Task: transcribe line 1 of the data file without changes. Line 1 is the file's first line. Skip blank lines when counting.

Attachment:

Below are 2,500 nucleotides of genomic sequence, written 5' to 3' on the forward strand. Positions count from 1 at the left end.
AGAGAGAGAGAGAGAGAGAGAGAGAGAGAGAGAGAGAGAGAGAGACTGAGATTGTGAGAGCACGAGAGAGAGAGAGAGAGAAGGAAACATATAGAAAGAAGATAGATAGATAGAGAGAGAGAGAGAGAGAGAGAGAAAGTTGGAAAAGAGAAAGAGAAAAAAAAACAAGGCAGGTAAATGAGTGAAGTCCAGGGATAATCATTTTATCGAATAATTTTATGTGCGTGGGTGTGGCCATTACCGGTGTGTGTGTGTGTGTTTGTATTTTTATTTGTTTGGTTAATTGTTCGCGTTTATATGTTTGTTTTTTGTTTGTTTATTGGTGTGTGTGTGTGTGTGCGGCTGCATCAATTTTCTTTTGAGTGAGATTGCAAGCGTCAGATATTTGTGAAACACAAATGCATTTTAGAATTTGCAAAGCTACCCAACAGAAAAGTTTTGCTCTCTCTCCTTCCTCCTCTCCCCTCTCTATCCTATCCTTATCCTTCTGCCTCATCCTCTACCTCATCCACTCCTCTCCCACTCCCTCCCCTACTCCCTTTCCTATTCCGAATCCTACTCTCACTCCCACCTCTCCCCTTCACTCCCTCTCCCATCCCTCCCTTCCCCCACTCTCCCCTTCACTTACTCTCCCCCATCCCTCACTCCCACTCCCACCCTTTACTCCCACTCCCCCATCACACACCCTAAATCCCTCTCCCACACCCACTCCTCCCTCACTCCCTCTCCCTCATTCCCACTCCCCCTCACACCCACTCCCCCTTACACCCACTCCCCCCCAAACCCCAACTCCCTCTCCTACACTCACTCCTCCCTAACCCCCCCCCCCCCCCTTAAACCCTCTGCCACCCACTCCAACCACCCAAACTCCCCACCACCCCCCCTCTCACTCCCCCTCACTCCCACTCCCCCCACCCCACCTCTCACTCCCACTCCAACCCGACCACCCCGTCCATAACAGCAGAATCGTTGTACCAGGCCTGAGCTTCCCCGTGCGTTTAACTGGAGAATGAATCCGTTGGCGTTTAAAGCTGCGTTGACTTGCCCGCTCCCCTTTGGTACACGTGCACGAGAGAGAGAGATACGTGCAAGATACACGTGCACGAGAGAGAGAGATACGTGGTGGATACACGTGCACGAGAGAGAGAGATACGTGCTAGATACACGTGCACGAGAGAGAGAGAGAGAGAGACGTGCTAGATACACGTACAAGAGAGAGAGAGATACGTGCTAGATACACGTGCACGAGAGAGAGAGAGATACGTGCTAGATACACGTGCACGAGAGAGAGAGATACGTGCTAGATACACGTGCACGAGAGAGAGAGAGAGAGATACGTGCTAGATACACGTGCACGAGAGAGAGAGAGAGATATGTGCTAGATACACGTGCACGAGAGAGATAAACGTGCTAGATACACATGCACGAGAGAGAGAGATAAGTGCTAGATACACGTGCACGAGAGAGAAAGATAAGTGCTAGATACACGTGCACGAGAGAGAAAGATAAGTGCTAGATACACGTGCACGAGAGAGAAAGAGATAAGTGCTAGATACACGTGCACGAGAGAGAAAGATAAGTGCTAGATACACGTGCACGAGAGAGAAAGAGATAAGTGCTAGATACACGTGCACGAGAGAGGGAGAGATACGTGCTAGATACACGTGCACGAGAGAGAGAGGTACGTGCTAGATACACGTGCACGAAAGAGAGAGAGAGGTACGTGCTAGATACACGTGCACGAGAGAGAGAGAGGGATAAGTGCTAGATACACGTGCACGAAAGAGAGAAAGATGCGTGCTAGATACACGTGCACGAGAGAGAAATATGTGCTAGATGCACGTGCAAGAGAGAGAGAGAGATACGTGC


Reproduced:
Below are 2,500 nucleotides of genomic sequence, written 5' to 3' on the forward strand. Positions count from 1 at the left end.